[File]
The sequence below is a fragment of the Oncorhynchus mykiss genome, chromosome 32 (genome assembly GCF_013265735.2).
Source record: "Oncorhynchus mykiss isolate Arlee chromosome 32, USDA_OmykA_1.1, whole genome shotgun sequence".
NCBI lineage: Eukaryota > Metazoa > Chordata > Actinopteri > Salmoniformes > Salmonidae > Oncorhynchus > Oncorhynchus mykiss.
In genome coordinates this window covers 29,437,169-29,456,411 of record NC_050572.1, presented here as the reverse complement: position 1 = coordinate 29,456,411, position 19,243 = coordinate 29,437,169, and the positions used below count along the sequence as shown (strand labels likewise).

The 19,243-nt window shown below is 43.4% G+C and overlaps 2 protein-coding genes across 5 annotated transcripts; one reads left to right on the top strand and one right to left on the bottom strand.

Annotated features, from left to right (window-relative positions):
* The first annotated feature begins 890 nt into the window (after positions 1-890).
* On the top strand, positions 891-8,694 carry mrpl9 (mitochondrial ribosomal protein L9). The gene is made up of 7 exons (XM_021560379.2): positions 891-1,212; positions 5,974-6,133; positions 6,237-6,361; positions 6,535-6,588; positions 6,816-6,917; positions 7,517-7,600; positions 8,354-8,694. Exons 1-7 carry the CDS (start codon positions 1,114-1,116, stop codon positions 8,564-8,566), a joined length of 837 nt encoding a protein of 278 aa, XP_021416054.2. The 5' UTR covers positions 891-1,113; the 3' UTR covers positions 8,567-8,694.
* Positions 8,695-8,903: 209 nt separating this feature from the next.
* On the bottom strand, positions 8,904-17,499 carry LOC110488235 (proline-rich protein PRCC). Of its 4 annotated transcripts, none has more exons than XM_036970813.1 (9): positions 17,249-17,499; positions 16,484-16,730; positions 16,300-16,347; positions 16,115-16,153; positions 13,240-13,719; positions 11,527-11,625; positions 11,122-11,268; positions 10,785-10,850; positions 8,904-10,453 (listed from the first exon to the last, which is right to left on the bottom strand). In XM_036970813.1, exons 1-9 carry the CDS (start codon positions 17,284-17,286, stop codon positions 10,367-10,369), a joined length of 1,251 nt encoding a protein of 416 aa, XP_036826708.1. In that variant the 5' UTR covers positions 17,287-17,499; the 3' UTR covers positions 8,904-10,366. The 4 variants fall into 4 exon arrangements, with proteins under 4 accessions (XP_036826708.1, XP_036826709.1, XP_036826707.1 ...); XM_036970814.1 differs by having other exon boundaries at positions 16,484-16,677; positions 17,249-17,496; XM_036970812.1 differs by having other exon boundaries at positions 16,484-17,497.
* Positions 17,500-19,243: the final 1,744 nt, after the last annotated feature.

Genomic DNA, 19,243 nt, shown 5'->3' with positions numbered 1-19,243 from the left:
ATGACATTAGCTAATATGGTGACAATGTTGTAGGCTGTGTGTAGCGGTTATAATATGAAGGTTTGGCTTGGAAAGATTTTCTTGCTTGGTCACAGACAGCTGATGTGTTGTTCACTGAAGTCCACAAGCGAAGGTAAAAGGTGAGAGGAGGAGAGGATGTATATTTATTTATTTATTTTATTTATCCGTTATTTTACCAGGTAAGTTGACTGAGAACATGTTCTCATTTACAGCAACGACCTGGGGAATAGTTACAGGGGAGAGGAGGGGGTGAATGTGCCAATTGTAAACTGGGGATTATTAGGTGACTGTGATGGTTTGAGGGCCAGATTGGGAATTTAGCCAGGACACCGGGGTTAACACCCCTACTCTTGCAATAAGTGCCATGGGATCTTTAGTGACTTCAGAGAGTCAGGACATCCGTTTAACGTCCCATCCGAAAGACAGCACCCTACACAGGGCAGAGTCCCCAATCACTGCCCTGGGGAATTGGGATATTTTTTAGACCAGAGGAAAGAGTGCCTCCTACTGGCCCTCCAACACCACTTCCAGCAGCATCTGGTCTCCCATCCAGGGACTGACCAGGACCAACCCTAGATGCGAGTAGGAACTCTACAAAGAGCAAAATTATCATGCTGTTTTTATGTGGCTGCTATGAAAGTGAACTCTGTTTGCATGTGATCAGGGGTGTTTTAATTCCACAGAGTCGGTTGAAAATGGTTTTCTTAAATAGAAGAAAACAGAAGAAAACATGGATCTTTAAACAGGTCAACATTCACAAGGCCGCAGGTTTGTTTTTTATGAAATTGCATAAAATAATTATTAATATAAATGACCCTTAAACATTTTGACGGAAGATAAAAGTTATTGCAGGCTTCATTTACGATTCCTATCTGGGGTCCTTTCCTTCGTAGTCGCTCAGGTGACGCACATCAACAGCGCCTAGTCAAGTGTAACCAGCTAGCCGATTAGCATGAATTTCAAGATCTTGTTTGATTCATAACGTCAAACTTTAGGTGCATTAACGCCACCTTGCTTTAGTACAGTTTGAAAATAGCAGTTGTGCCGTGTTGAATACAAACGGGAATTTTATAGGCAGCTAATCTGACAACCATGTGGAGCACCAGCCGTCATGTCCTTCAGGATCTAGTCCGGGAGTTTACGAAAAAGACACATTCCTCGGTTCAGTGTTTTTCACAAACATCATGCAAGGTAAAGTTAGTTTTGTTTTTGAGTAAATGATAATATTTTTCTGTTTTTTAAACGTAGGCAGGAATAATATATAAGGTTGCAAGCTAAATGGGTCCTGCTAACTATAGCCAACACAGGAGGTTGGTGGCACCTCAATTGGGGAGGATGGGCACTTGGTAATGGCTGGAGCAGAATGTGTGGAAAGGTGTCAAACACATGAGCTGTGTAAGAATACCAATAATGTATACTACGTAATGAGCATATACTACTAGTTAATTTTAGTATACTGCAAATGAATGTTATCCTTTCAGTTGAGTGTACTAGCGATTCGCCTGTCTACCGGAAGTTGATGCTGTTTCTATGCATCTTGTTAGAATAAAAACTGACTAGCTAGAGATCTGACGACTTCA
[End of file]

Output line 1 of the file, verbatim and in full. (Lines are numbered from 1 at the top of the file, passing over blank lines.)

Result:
The sequence below is a fragment of the Oncorhynchus mykiss genome, chromosome 32 (genome assembly GCF_013265735.2).